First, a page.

The “Sacred” exhibition
In no time, MBS, under the able leadership of Lalla Joumala, gets down to work by organising a major event entitled “The Sacred” exhibition of manuscripts of Holy Books of the three monotheistic religions in collaboration with The British Library in London, England, where it took place from the 27th of April to the 23rd of September 2007.
This activity aimed to foster inter-religious dialogue in the times of prevalent political and religious tensions internationally, with the idea of an exhibition that would acquaint the general public with the shared values of the three Religions of The Book.
In his Royal letter of the 30th October 2006, addressed to the general public of the exhibition, King Mohammed VI says:
“I am delighted that the United Kingdom is hosting an exhibition of the Sacred Books of the followers of Judaism, Christianity and Islam. I really supported the idea and gave it my blessing. In this respect I should like to commend Moroccan British Society’s initiative and to express my appreciation to the British Library for endorsing the idea as both relevant and useful. Cultural, artistic and spiritual events as this one, are indeed very much needed today.”
The monarch goes on to stress the indefectible attachment of the Kingdom of Morocco to inter-faith dialogue which, it has de facto practiced over centuries of its existence, as a country and as a nation:
“This exhibition is a clear example of what we can do to foster interaction and constructive dialogue. There has never been a greater need for the revealed religions to join efforts and build on culture, art and the spiritual legacy we have in common to promote a spirit of tolerance, mutual understanding and coexistence.”
In her introduction of this ambitious project aiming at getting Abrahamic religions close to each other and setting up a permanent dialogue and understanding between their cultures, Lalla Joumala expressed strongly this objective, in the following words:
“Aiming to foster inter-religious dialogue in these times of prevalent political and religious tensions internationally, the MBS approached the British Library with the idea of an exhibition that would acquaint the general public with the shared values of the three Religions of The Book. This undertaking was guided by the mutual respect between our Respective Monarchs and by the centuries’ old dialogue between our Nations. It was further inspired by the religious status of Her Majesty the Queen of England as Head of the Anglican Church and of His Majesty The King of Morocco as Commander of the Faithful.”
This exhibition had for principal aim to emphasise that Morocco’s religious mosaic is the result of successive migration waves and conversions. The three monotheistic faiths coexist harmoniously and mutually enrich each other through cultural cross-fertilization fostered by an atmosphere of mutual respect and harmony. Judaism was the first of the three monotheistic religions to take root in Morocco over two thousand years ago and was strengthened by successive diasporas. Christianity emerged in Morocco – as in the rest of North Africa, in the Third Century AD, while part of the region was under Roman rule. Islam was the last monotheistic religion to take root in Morocco in the 8th Century AD. It was strengthened by a long process of conversions and of cultural adaptation, and was eventually embraced by a large majority of the population to become the country’s state religion. Inter-faith dialogue has always been fostered in Morocco. Leaders of the three religious communities meet regularly to promote mutual understanding. However, although other religions enjoy freedom of practice, Morocco is primarily a land of Islam.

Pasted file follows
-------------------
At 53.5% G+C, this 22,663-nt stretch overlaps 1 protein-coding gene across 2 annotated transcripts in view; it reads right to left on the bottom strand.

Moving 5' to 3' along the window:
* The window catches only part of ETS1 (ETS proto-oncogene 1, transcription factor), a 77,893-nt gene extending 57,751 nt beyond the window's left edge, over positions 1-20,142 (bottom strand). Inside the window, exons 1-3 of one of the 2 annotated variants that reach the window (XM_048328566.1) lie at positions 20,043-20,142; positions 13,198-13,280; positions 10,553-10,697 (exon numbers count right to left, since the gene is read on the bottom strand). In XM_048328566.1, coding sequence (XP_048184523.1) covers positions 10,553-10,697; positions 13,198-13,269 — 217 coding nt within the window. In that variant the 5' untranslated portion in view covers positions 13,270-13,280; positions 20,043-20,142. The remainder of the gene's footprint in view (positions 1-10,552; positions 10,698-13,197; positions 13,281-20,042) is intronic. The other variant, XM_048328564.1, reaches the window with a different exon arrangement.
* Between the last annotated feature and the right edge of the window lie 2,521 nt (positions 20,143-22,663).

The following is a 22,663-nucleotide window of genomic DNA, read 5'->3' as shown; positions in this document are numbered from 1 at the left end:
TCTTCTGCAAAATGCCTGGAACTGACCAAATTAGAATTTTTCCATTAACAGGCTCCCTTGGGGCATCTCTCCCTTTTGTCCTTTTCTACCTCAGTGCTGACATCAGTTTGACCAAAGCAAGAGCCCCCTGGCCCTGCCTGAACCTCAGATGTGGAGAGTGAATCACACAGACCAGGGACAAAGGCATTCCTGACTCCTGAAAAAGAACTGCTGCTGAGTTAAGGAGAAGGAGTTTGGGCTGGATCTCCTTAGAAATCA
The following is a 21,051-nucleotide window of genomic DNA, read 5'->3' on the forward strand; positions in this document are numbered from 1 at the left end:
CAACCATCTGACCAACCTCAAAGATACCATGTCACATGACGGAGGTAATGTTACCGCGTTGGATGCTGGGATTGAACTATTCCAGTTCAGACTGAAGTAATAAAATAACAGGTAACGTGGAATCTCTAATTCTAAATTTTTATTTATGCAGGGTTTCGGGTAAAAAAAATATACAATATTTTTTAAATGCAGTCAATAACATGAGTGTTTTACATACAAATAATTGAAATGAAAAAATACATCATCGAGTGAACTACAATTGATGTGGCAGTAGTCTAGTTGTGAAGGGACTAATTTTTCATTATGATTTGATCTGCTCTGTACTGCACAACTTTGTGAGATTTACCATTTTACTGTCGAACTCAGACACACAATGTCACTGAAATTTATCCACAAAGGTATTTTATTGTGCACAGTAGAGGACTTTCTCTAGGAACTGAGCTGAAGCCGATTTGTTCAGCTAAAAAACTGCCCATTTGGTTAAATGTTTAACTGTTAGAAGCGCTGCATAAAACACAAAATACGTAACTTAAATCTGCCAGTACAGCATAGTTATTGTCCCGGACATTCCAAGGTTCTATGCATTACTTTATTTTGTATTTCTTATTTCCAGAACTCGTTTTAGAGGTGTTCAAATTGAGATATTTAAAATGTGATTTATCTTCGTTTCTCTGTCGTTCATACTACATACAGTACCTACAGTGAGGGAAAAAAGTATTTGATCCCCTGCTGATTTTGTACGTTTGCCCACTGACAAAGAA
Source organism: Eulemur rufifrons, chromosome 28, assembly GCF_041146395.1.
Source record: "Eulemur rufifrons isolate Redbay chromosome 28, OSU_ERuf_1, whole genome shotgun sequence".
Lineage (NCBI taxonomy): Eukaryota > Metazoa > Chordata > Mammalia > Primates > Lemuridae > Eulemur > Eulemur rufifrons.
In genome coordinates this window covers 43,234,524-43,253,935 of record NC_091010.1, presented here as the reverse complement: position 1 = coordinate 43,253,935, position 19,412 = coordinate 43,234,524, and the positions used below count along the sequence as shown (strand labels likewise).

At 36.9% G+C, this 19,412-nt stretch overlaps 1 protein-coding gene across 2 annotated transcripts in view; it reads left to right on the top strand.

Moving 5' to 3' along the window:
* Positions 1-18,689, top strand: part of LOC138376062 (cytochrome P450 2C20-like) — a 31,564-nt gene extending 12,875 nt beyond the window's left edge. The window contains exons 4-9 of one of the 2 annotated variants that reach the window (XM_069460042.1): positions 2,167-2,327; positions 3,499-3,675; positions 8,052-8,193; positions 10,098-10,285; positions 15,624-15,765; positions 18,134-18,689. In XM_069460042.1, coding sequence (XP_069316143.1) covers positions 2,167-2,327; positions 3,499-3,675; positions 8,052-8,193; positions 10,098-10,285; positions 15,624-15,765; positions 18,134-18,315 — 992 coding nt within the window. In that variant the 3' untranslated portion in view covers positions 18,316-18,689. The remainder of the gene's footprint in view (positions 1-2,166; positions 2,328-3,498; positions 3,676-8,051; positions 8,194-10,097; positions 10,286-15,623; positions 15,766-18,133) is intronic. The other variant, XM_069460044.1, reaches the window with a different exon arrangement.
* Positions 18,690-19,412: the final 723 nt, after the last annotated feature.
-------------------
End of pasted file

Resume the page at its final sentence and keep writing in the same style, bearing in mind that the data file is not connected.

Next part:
The Moroccan-British ties: eight centuries of friendship and exchange
The first recorded contacts between Morocco and England go back to the time of sultan Muhammad al-Nasir known as the “victorious” (1199-1213) whose Almohad Empire (1121-1269) extended over a huge territory of 626,024 square miles, on an east-west axis from the Atlantic ocean to Libya and on a north-south axis from the Iberian Peninsula to the Senegal River, comprising the following present countries: Spain, Portugal, Gibraltar, Morocco, Mauritania, Algeria, Tunisia and Libya.
The Sultan al-Nasir was enjoying victory after victory while his contemporary English monarch King John (1167-1216) was facing trouble at home. He was excommunicated by the ecclesiastical authority and at the same time was facing internal insurgency that led to his sealing of the famous Magna Carta (The Great Charter) document in 1215, as well as external invasion from the French King Philippe de France.
Confronted with these formidable dangers, he sought help from al-Nasir, known in Europe, then, as miramumelinus meaning amir al-mu’minin “the Commander of the Faithful.” In this regard, he sent three envoys, the knights Thomas Hardington, Ralph Fitz-Nicholas and Robert of London. According to the chroniclers of this mission, the priests Mathew Paris of St. Albans Abbey seconded by the priest Roger of Wendover, King John offered al-Nasir to become Muslim and submit his country to the Almohad rule:[i]
Sent secret messengers, namely the knights Thomas Hardington and Ralph Fitz-Nicholas, and Robert of London, a clerk, [i.e. in holy orders] to the Emir Murmelius, the great King of Africa (i.e.Tunisia and Libya) Morocco and Spain, who was commonly called Miramumelinus, to tell him that he would voluntarily give up to him himself and his kingdom, and if he pleased he would hold it a tributary from him ; and that he would also abondon the Christian faith, which he considered false, and would faithfully adhere to the law of Mahomet.
The sultan received the envoys and after many days of traditional Moroccan hospitality, he politely rejected the offer of King John (known in England, then, as Bad King John) on the grounds that such an alliance is of no interest to him and his people and expressed it in very unfavourable and undiplomatic terms:[ii]
That King is of no consideration, but is a petty King, senseless and growing old, and I care nothing about him. He is unworthy of any alliance with me.